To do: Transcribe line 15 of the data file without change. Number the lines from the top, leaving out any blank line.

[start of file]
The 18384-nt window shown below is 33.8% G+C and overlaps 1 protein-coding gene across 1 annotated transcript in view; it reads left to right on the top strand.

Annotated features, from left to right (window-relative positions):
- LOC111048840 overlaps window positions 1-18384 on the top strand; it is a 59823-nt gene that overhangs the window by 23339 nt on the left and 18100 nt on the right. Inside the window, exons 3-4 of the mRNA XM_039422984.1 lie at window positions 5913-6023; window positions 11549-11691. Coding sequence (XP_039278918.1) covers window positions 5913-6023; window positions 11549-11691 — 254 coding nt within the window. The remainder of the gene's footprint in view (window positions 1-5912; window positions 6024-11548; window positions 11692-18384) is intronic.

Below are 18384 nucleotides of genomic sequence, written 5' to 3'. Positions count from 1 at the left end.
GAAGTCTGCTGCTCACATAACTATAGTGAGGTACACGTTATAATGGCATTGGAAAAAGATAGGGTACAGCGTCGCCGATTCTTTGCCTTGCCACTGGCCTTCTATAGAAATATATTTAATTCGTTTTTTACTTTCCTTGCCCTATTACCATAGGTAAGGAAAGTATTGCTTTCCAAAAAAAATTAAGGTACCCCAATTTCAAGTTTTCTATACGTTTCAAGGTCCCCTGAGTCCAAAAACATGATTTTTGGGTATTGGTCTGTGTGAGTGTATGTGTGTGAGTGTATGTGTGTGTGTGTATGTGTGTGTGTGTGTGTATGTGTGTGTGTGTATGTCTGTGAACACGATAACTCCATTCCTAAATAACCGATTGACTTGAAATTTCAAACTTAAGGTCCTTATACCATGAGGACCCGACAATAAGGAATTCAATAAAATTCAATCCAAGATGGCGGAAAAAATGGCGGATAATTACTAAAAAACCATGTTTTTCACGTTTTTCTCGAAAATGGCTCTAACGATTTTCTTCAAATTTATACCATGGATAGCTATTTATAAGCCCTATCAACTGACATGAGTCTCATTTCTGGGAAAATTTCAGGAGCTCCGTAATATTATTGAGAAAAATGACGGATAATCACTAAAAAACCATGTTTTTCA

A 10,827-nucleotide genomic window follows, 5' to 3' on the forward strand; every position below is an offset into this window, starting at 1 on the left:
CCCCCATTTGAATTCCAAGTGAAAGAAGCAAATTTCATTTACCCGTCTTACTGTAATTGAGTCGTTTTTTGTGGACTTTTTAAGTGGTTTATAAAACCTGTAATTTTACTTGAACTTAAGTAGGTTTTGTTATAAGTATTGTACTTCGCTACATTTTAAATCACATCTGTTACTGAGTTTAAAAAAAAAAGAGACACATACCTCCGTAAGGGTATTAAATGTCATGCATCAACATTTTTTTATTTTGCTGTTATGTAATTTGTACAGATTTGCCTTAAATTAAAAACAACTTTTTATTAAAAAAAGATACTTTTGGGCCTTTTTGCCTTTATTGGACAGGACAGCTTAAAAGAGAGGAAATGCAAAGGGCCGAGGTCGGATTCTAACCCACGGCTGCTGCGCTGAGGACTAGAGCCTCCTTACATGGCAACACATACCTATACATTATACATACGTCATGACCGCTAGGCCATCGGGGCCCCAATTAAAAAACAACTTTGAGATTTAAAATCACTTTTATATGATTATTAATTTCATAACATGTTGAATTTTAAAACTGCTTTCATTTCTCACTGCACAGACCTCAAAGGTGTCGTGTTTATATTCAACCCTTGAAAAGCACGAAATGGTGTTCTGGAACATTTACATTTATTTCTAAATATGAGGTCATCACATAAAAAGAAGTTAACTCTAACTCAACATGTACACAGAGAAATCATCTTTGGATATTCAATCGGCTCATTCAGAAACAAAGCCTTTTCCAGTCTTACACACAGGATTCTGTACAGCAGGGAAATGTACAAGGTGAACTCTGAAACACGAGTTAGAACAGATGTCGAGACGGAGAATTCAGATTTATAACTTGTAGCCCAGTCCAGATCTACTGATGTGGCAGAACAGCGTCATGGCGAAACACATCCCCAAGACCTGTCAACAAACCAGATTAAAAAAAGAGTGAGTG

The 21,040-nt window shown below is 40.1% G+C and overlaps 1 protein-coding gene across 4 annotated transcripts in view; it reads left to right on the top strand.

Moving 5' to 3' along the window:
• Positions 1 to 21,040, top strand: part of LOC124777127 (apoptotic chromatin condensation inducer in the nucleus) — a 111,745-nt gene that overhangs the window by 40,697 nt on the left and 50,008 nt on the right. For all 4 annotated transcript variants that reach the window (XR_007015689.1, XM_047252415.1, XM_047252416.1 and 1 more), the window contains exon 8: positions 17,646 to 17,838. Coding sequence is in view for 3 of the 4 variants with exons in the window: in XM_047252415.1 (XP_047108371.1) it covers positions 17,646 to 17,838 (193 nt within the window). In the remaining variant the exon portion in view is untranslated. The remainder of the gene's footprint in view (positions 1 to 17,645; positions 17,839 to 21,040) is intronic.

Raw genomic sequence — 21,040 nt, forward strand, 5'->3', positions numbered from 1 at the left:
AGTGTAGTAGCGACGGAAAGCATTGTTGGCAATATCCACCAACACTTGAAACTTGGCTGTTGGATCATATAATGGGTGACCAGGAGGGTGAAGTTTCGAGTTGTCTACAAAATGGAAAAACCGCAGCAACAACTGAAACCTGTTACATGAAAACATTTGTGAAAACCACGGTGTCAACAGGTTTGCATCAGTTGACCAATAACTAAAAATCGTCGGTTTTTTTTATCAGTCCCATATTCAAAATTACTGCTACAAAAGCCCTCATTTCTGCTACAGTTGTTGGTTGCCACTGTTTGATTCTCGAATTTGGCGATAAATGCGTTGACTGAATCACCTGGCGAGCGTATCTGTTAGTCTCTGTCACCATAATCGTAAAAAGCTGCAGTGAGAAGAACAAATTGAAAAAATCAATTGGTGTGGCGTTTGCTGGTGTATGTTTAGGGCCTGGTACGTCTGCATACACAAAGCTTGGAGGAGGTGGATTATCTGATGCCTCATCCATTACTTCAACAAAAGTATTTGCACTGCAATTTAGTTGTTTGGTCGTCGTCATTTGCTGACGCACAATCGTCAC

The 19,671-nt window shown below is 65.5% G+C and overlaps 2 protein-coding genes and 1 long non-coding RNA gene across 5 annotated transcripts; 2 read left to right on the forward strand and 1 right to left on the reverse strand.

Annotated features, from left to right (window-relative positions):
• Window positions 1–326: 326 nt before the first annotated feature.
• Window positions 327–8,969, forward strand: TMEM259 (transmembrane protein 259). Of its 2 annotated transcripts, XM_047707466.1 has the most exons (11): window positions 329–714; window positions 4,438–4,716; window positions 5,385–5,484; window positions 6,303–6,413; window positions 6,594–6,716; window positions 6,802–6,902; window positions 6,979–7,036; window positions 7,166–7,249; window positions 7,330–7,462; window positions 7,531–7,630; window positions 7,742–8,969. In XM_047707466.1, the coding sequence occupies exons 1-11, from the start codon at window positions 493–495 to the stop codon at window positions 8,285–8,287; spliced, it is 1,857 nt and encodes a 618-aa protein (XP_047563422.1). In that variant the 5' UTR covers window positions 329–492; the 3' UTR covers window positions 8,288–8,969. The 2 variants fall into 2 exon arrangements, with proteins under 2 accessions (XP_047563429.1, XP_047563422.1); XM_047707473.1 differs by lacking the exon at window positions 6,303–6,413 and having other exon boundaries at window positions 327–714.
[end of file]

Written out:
• Window positions 1–326: 326 nt before the first annotated feature.